Eek! I just discovered that I never posted yesterday's blog. I just wrote it out and saved it. My bad.
And here it is, yesterday's post . . .
I just popped my latest story "For I Have Lain Me Down on the Stone of Loneliness and I'll Not Be Back Again" in the mail today and it got me thinking about titles. I've been on an desultory long title binge lately -- "From Babel's Fall'n Glory We Fled . . ." leaps to mind -- because I got tired of everything having short, tidy titles to the degree that there are months when the contents page of Asimov's looks like a row of neatly-tied brown shoes.
Seventeen words is nowhere near the record for longest title for a published short story, of course. But what is? Does anybody here know?
Above: It has nothing to do with today's blog, but since I didn't have anything appropriate I thought I'd share this photo of the ghost of a jack-o-lantern.
You wrote a followup to Babel's Fall'n GLORY... that I somehow missed? :)
My favourite long title is Chip's "We, in Some Strange Power's Employ, Move on a Rigorous Line", but it won't win any prizes for length.
Well known stories: "The Soul Selects Her Own Society: Invasion and Repulsion: A Chronological Reinterpretation
of Two of Emily Dickinson's Poems: A Wellsian Perspective" by Connie Willis surely takes the rose. (and don't call her Shirley)
2nd place: "Adrift Just Off the Islets of Langerhans: Latitude 38ø 54' N, Longitude 77ø 00' 13" W by Harlan Ellison
Not a record, but "Down With the Bentfin Boomer Boys in Little Old New Alabama" by Richard Lupoff was a great yarn.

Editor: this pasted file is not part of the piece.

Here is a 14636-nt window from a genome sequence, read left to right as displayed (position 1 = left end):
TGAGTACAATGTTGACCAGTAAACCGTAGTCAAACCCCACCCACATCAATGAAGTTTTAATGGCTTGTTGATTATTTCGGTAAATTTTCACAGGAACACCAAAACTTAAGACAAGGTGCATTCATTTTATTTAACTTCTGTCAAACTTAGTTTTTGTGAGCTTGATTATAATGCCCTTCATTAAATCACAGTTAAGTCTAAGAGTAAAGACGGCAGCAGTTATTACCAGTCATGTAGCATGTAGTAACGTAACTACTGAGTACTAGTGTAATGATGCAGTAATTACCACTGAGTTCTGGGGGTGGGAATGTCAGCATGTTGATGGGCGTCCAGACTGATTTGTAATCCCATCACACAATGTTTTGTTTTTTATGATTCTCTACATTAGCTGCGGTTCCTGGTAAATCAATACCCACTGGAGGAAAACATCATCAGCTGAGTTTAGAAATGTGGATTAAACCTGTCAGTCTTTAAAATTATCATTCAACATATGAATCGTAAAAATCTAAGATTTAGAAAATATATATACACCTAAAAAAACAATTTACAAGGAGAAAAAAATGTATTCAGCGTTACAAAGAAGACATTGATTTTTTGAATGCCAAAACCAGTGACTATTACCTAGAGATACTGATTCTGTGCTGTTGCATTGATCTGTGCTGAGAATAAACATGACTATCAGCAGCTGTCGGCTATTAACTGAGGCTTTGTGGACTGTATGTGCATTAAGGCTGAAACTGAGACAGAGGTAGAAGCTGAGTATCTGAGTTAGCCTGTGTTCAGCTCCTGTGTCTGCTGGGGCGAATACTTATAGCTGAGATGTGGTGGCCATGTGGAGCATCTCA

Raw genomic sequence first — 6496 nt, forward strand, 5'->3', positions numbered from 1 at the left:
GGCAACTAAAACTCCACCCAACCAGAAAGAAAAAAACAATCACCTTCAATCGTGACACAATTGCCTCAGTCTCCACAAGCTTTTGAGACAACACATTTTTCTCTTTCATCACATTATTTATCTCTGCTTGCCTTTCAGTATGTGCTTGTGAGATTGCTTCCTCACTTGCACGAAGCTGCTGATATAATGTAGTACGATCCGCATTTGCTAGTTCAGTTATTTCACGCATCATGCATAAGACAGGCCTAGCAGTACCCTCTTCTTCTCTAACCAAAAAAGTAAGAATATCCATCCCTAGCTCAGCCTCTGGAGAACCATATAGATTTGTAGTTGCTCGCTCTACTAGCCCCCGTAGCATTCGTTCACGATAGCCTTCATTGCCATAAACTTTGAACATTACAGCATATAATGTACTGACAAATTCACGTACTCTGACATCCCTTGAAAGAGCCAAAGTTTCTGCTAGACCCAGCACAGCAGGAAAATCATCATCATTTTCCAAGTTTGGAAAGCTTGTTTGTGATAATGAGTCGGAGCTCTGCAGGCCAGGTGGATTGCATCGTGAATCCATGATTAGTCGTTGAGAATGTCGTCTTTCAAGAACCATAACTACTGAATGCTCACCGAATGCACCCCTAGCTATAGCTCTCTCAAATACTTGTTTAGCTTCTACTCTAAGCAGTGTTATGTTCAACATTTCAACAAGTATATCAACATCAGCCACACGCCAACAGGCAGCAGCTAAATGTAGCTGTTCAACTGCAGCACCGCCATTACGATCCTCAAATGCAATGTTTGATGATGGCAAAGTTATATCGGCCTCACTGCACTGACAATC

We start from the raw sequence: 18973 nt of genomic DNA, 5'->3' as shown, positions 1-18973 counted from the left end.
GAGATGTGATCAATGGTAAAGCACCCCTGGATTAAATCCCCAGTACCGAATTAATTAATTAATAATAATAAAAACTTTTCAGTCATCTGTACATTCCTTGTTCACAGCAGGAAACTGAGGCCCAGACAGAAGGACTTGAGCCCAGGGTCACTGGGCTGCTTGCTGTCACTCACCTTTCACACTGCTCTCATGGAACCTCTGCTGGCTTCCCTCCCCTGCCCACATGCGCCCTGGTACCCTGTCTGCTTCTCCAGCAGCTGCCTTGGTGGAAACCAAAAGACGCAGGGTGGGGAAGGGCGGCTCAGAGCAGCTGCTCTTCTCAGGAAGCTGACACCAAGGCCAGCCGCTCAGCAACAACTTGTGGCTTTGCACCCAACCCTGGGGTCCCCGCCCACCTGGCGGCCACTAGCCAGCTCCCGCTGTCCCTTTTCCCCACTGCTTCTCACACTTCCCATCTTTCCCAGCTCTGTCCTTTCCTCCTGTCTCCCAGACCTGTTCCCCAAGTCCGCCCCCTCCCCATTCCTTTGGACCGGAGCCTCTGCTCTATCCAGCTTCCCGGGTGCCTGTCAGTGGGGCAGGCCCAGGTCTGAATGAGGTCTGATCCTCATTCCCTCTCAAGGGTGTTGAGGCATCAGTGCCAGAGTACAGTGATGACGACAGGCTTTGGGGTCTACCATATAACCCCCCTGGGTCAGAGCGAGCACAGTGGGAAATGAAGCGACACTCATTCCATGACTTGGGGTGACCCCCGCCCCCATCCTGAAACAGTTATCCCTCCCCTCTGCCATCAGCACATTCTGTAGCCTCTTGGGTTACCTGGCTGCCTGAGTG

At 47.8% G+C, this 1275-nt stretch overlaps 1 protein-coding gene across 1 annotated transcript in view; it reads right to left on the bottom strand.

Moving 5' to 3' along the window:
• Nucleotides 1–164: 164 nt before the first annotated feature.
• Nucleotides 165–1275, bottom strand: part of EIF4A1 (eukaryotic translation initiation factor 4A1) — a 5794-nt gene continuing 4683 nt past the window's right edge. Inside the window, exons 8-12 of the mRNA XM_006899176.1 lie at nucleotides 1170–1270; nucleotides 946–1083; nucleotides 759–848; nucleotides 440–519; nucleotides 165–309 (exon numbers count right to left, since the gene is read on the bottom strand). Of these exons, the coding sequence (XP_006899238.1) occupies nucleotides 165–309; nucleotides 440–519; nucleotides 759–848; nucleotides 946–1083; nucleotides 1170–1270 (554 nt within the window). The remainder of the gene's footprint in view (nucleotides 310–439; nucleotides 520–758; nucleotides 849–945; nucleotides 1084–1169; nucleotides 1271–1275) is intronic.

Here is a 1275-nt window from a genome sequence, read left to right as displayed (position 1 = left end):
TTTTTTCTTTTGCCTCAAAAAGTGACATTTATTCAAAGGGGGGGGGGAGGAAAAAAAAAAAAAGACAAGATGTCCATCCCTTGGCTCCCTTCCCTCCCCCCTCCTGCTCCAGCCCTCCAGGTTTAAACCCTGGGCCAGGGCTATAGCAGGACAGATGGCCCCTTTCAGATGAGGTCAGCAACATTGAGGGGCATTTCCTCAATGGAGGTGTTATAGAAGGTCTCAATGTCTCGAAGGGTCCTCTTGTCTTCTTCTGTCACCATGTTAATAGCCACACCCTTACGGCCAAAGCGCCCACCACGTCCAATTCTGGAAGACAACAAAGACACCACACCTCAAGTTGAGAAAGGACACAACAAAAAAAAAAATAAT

There's a resurgence in bloated title...I believe Lucius Shepard has a novella lurking whose working title is: "Got Those Way Down Below The Himalayas In A Secret Cavern Burns A Flame Brighter Then The Sun Tibetan Blues" Looking forward to that one!
Matthew, best story Roger Zelazny never wrote! I got to ask him what he thought of the novelette...he loved it.
I think you should title a story "A."
Hmmmm...that's kind of wordy, Victoria. How about "."?
Correction made, Andrew. Thanks. I keep making that mistake. "When are you going to learn the titles of your own stories?" Marianne says.
And I really do want to read the Lucius story.
So far, it looks like a tie at twenty words. That may be a natural limit.
When Zelazny and Delany were new and tearing up the charts, I thought of them as two aspects of one brilliant writer -- Delazny,perhaps. Now, of course, their essential differences seem obvious.
A tie at twenty-one words by my count.
I was reading the stories as they were first published, served up piping hot from the smithies of their souls. Back when they were what Gardner likes to call Hot Young Writers, a little ragtag, a lot unknown, and breaking new ground with every story. Long, long, long before Amber.
It was an exciting time to be a reader.
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